That investigation is unlikely to be concluded by polling day, and even if it is there is every chance nothing new will be discovered - the Clinton campaign has insisted "we are confident this will not produce any conclusions different from the one the FBI reached in July". Regardless of the eventual outcome, though, the development came at the worst possible time for Clinton and the best possible time for Trump. Having already been closing the gap, the Republican candidate has seized on the fresh line of attack to lend a new lease of life to his campaign.
Opinion polls carried out after Mr Comey's letter have started filtering out. It is unclear the direct impact the letter has had - if it has had any measurable one - although the figures certainly suggest the Clinton campaign will be more anxious than they were a week ago. The headline-grabbing poll from ABC News and the Washington Post shows Trump ahead by a point, suggesting (allowing for the margin of error) the candidates are close to neck-and-neck. Aggregated polls, in contrast, still show Clinton maintaining a lead - of roughly two points, according to Real Clear Politics. The New York Times, as of writing, gives Clinton an 88% chance of winning (down from a peak of 93% ten days ago). Democrats appear to be performing well in key swing states in early voting. Still, the race remains very much on.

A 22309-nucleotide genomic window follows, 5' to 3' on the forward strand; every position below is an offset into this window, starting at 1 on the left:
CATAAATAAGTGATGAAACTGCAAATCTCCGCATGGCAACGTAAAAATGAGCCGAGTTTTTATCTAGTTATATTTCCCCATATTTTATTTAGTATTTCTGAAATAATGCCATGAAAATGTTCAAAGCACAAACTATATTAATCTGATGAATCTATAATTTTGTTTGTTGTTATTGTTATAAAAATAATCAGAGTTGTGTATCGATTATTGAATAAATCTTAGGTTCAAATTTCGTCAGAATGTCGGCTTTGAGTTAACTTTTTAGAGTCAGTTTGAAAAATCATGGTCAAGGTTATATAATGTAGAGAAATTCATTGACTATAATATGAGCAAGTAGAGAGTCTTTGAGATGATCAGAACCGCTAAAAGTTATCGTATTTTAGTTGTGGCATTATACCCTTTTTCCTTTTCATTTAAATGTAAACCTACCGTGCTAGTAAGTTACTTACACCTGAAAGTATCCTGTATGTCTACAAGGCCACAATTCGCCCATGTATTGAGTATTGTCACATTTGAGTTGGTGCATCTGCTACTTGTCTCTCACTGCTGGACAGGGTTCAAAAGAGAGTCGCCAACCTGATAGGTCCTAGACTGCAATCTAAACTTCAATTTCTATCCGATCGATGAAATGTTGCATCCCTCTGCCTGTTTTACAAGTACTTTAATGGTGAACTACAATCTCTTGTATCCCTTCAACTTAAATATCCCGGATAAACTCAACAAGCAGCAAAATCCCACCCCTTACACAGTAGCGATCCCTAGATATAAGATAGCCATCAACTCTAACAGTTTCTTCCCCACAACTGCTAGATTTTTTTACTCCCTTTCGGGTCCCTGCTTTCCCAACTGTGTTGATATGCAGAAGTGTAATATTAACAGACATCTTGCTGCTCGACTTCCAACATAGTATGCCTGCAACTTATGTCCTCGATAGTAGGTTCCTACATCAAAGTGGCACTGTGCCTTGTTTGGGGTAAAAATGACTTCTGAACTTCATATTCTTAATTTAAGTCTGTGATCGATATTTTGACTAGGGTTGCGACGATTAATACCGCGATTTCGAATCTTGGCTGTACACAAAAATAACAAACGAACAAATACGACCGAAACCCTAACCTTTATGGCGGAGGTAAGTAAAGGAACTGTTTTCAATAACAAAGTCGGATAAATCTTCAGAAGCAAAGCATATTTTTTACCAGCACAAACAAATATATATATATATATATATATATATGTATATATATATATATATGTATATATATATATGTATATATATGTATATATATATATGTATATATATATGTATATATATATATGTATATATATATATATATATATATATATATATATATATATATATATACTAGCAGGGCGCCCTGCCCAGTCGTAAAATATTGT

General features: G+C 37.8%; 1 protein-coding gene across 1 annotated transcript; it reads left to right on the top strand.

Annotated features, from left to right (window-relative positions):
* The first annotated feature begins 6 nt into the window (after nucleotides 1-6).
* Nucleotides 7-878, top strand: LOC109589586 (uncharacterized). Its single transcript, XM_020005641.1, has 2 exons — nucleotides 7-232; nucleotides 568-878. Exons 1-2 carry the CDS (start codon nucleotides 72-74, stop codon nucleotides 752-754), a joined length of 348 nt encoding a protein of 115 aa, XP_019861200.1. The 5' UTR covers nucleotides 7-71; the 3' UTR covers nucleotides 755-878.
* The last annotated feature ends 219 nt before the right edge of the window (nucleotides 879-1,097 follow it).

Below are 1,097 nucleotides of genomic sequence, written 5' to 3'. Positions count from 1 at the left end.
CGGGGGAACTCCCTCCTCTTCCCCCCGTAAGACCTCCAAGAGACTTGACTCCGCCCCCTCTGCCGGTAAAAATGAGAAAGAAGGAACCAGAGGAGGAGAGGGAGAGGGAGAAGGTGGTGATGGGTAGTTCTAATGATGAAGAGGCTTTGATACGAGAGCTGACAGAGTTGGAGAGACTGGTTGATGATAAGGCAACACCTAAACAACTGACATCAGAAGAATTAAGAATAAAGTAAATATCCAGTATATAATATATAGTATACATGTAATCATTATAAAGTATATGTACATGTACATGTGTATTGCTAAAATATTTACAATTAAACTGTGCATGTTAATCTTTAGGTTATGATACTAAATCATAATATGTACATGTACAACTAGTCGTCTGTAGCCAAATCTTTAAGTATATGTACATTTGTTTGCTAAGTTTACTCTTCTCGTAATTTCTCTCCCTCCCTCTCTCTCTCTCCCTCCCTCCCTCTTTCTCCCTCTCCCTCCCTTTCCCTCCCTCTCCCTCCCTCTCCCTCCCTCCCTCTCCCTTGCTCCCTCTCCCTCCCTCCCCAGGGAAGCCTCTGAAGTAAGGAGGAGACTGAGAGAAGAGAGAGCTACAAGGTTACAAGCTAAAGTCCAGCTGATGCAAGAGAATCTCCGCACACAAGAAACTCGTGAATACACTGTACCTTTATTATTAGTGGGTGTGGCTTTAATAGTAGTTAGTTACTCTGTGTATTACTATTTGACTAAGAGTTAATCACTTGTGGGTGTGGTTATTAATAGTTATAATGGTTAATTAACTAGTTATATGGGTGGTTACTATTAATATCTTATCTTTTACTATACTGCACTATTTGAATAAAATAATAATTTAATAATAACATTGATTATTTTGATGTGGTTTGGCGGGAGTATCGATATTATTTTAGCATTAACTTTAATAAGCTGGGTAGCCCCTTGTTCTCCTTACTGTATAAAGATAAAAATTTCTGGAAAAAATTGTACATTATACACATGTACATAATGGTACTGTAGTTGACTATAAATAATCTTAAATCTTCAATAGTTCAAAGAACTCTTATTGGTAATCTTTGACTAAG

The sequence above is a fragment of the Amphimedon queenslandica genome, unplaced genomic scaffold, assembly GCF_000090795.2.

Meanwhile, fresh revelations - of varying seriousness and veracity - continue to filter out. A New York Times report has raised further concerns about Trump's mysterious tax history, claiming his declarations in the 1990s stretched US tax law ‘beyond recognition’. Further claims have also been made about alleged links between Trump and Russia. Slate magazine has published a widely reported article that explores whether or not a Trump server communicated regularly with a Russian bank - allegations that have been dismissed by Trump himself and even questioned by other journalists:
There are a lot of news outlets now, and if you shop a story around long enough, someone will publish it pic.twitter.com/1YDFwhfm5L— Glenn Greenwald (@ggreenwald) November 1, 2016
Clinton has also had to fend off further controversies, such as the news that CNN commentator (and acting Democratic party chair) Donna Brazile had resigned after it was suggested in leaked emails that she gave the Clinton campaign a 'heads-up' about a question ahead of a primary debate. It will be the FBI situation that will continue to really test the campaign in these closing days, however.
Oh, and there's also Donald Trump's continued refusal to say whether he'll accept the result if Hillary Clinton wins.
"A week is a long time in politics", the old adage goes. With only a week to go in what has been a nearly unprecedentedly dramatic, controversial and heated US presidential campaign, such a clichéd phrase has never seen more appropriate. Next Tuesday has never seemed so far away.